ed on the APC gene and others identified by the Hopkins group.
'Cancer scientists recognize that merely identifying pieces of DNA that have a role in the disease is a beginning, not an end to our work,' says Bert Vogelstein, M.D., an investigator at the Howard Hughes Medical Institute and co-director of the Ludwig Center at Johns Hopkins, 'but by using a more systematic method to identify genes that play an essential role in cancer, we will be able to guide that work.'
The Hopkins team began their project with 11 samples each from breast and colon cancers, removed from patients after surgery. Within each tumor cell, billions of individual chemicals called nucleotides pair together in a preprogrammed fashion to build the rungs of a DNA ladder that compose genetic instructions. Changes called mutations in the nucleotides can create coding errors that transform a normal cell into a cancerous one.
To locate the altered nucleotides, the scientists compared the genetic code of their tumor samples with normal ones. First, they used the Human Genome Project (HGP) to identify the sequences of best-known genes – more than 13,000 in all – roughly two-thirds of the total number of genes identified by the HGP. The actual number of human genes is still in dispute, but is estimated to be about 20,000.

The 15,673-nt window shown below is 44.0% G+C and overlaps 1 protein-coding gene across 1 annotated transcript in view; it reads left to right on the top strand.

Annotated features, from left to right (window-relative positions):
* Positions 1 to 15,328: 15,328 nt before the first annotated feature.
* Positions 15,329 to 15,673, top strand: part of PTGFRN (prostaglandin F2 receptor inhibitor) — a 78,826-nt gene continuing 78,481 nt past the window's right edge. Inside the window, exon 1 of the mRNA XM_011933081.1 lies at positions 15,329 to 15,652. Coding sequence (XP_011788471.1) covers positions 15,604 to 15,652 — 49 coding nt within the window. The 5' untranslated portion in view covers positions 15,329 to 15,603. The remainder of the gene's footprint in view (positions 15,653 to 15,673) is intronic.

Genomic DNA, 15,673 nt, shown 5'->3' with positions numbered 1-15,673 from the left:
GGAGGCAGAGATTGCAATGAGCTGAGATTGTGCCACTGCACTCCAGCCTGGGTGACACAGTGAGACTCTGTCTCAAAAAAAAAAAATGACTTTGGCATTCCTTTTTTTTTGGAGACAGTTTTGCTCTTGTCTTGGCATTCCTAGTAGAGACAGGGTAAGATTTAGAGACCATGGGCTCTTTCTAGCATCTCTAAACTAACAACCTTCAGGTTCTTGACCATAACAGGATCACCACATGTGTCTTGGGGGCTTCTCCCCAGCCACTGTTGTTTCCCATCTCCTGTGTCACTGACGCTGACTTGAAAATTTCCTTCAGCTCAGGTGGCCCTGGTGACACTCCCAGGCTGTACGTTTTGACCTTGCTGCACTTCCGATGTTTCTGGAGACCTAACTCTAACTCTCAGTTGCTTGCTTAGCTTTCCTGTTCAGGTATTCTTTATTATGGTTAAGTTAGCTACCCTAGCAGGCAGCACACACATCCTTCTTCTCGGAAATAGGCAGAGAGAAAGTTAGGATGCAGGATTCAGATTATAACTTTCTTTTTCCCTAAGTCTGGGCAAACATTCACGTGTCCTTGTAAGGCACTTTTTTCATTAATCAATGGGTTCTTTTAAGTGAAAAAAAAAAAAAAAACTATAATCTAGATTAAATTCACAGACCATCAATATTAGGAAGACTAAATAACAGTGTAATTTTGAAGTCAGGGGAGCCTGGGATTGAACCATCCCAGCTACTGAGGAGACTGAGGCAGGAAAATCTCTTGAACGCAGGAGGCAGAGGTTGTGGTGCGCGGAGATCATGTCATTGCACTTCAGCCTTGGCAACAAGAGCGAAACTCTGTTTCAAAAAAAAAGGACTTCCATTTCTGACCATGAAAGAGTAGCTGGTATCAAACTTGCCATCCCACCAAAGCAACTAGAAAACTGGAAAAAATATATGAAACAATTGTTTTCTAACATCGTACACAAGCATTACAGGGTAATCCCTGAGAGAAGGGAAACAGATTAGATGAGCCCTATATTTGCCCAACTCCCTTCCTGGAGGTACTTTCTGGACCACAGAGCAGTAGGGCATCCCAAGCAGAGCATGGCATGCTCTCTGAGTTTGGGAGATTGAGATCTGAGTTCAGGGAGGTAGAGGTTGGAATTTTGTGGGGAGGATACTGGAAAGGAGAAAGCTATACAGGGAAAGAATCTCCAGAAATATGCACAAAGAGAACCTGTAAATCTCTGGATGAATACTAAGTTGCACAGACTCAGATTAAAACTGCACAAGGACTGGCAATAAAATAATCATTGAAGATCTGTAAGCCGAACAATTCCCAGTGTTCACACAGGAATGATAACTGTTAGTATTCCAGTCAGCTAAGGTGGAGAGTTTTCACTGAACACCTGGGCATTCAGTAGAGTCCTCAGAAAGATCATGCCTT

Then, in each tumor, the scientists examined the DNA code of these 13,000 genes by dividing each gene into overlapping sections – about 10 per gene – to get 130,000 sections for analysis. Each segment was amplified through a process called polymerase chain reaction, purified, and its sequence determined using more than three million biochemical reactions. The sequences were fed through computer software that matches up normal sequences with those from tumor samples. The software highlighted more than 800,000 suspicious regions that were visually inspected, one by one, to verify that they were true mutations that altered protein code rathPage: 1 2 3 4 Related medicine news :1
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